Since Alison O’Reilly first broke nationally the Tuam Babies story in the Irish Mail on Sunday on May 25th, it took a while before the story gained traction. The Journal was among the very first to follow up on the story but it seemed that it was only when the international media reported on our latest scandal that some sections of our media deigned to cover the story in any depth, and then mainly to sniff snootily about sensationalism. I call it Oh Jesus We’re In The Washington Post Syndrome.
Until the story got widespread national interest, mainly by becoming first an international story, some of us on social media were baffled and frustrated that such an important story was not leading the news every day and night. It should be said that there were some honourable exceptions, among them and notably Philip Boucher-Hayes, who covered the story on both Liveline and Drivetime, and Carol Hunt in the Sunday Independent.
The naysayers, presumably completely unrelated to the Bon Secours Sisters’ expensive PR firm, have spread the word that coverage has been either “hysterical” or an outright hoax. They weren’t all babies, you know. They weren’t dumped. And it wasn’t a septic tank. And if it was, 796 bodies wouldn’t have fit in a septic tank. The Parish Priest in my native Glanworth singled out the real culprits: the media. (He also took a fantastic swipe at Gay Byrne and his twenty researchers who have but one purpose in life: to do down the Catholic Church. I can only assume that the PP is listening to the wireless from 1983.)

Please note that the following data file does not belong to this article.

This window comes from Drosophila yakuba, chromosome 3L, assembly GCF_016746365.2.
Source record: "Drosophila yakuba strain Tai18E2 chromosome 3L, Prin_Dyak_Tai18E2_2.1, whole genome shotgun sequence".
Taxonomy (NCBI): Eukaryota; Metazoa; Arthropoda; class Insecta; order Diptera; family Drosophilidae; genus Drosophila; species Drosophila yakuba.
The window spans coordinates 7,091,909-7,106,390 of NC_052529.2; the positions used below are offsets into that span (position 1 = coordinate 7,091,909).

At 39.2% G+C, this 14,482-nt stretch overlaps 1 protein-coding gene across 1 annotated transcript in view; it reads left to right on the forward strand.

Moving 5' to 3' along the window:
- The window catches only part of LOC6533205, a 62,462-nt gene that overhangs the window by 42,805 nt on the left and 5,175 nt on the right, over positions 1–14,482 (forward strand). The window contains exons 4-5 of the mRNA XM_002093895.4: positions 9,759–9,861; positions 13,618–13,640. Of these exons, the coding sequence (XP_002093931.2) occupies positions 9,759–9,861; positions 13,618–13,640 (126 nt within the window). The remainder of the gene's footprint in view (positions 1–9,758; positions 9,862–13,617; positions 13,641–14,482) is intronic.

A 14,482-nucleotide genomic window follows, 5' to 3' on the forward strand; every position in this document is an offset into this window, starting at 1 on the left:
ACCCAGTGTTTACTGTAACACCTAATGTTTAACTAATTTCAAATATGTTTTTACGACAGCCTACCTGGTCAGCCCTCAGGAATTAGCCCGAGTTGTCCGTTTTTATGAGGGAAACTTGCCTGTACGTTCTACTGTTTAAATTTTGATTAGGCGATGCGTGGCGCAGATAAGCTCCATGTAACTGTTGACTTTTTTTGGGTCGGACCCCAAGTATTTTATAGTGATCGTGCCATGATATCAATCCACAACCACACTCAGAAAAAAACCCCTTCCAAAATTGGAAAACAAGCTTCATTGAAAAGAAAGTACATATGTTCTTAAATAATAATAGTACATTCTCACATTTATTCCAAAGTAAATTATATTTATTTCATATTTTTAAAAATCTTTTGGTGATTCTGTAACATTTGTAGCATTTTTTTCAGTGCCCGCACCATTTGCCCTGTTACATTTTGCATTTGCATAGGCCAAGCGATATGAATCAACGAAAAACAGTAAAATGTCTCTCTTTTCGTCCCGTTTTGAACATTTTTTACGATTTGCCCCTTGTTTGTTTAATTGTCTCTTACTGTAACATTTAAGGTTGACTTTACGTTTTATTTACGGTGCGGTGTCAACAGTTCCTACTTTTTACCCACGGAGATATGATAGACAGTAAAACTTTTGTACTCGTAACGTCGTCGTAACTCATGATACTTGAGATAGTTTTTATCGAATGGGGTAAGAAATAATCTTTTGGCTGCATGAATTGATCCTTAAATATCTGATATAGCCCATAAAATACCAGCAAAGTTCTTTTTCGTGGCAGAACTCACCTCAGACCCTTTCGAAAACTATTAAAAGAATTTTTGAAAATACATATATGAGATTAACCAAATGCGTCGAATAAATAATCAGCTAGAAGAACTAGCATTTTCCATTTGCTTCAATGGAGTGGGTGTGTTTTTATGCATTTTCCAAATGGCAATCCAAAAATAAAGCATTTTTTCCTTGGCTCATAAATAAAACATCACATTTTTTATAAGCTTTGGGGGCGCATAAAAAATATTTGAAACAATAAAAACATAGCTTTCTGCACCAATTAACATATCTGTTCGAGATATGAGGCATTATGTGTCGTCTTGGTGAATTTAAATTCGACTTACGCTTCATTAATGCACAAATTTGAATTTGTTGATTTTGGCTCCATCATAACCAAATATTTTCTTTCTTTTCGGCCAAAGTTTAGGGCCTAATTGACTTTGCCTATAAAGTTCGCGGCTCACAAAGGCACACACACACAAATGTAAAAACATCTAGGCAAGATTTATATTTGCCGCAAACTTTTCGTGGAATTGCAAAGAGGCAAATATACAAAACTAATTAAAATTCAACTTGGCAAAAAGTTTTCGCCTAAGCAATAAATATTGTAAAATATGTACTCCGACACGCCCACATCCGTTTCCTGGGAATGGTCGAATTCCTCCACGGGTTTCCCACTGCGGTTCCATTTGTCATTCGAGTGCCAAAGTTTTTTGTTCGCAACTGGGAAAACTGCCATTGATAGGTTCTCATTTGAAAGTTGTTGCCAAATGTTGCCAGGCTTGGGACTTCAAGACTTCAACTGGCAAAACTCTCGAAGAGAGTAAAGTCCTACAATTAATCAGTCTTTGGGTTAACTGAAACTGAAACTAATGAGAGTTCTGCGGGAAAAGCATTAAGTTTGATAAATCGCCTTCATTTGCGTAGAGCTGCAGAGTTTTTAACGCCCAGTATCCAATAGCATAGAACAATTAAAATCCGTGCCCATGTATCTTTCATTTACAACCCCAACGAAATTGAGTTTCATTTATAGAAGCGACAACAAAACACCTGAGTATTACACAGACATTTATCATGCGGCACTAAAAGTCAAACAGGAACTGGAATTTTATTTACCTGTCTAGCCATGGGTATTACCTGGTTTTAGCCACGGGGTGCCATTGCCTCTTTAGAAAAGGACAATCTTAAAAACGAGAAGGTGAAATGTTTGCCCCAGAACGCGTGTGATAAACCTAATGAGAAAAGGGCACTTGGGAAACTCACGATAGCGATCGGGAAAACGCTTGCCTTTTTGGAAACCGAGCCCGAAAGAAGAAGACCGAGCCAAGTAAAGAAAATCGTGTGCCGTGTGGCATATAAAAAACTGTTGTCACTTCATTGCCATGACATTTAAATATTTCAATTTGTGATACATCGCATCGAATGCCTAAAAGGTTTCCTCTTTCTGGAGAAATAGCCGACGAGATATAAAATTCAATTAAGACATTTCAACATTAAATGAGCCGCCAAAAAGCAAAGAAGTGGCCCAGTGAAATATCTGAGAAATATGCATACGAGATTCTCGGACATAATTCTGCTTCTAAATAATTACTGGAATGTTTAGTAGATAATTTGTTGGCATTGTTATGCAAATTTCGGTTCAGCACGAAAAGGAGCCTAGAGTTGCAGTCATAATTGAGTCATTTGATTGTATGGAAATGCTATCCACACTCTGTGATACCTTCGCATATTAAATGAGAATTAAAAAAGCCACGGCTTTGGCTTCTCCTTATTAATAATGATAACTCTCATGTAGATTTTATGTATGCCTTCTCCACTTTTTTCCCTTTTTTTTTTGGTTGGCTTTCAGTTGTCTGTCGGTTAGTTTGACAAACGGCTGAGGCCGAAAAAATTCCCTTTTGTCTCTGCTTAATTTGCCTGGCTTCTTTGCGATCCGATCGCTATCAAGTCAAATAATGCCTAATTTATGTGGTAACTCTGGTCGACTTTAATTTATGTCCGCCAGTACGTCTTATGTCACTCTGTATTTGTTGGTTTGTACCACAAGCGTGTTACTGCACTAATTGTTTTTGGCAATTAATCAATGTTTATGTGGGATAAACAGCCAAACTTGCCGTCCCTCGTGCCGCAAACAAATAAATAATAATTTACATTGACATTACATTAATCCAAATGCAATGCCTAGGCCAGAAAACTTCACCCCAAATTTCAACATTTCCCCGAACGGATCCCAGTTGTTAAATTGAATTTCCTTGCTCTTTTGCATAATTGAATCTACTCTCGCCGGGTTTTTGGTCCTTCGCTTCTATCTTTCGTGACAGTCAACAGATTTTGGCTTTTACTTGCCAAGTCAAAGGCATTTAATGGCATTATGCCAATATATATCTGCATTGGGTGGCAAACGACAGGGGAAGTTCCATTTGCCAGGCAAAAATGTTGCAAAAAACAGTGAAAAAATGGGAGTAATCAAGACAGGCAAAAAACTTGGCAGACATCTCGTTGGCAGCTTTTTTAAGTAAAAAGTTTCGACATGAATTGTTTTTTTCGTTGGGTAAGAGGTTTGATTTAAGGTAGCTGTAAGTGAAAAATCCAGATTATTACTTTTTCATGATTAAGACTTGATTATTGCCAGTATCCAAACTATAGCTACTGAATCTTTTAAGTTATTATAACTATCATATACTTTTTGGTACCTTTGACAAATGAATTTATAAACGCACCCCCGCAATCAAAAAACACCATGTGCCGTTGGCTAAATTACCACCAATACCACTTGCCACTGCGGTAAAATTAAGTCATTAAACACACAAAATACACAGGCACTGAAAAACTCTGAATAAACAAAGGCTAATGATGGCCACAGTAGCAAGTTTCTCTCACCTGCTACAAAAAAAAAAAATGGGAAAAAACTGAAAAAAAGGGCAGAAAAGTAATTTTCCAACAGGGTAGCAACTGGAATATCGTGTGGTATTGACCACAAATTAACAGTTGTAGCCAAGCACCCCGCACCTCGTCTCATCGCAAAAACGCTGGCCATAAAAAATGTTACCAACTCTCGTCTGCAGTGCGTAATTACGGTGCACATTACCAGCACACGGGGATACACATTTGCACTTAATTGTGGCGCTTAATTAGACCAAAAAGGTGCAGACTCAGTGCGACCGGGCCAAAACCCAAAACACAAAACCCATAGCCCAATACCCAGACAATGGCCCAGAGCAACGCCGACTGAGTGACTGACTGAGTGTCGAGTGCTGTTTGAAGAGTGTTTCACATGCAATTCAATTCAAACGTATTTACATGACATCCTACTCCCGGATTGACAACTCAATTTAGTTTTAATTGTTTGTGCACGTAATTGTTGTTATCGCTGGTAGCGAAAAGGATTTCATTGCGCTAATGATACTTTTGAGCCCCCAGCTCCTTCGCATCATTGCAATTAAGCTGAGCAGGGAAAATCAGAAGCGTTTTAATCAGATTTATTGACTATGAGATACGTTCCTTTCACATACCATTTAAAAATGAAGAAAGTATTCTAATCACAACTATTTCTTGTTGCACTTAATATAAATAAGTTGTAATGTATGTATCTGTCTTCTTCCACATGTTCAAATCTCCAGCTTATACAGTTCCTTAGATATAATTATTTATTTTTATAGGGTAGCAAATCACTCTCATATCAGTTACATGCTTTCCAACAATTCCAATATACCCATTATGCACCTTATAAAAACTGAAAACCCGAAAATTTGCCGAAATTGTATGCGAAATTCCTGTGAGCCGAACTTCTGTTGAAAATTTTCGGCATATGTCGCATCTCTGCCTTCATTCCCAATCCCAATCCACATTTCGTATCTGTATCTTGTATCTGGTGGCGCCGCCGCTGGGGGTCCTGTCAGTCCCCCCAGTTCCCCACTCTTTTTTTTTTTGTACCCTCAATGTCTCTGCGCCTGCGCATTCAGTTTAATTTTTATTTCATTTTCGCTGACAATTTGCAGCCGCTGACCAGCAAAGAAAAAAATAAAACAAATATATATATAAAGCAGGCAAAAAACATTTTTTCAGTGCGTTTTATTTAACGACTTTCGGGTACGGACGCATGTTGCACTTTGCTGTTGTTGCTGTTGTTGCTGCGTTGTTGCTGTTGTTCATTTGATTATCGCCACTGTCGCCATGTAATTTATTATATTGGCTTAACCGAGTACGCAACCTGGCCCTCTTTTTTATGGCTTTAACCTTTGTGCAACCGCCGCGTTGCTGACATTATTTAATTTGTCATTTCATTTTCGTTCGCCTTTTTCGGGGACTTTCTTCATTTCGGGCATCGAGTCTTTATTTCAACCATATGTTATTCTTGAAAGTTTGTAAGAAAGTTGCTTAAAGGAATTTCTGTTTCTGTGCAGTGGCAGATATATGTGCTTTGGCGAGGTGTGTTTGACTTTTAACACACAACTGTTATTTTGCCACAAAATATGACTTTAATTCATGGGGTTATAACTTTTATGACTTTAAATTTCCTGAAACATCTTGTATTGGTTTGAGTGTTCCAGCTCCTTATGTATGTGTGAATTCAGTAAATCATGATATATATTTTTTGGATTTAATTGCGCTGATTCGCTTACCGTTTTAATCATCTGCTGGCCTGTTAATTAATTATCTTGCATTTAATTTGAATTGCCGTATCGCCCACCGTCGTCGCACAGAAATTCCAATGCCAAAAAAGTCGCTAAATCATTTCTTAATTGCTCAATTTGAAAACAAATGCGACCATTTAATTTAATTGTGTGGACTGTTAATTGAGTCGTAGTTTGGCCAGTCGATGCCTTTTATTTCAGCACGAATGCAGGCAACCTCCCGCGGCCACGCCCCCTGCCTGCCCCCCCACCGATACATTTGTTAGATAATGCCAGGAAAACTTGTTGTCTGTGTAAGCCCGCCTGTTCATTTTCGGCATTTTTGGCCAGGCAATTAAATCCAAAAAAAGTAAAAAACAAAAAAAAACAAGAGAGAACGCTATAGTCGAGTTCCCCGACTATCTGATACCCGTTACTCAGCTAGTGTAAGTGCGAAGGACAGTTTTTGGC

Context can never excuse brutality or neglect, but that hasn’t stopped some from trying. In an Irish Times opinion piece entitled “What twisted morality led to misery of Tuam home?” the Iona “Institute” Patron and (presumably) Twisted Morality Expert Father Vincent Twomey laid the blame squarely on “Victorian puritanism”. Still, I suppose no man ever went broke telling the Irish that it was all the Famine Queen’s fault.
As for “it wasn’t a septic tank” and/or “796 bodies wouldn’t fit in a septic tank”, I think Izzy Kamikaze has answered those arguments pretty comprehensively here. I wish she had called that piece “The Trouble With The Trouble With The Septic Tank Story Story”.
As I’ve said before, one thing at least is certain: there will be no saying a few prayers and covering this up again, as was done when Tuam’s mass grave was first discovered in the 1970s.
Update: Adrienne Corless has set the record straight with the Paper of Record.
One point upon which we can all agree is that the Bon Secours Sisters, for all their depravity, did not operate in isolation. The Catholic Church and the Irish State always worked hand-in-glove. Those of us putting money in the Sunday collection plate have always been complicit too.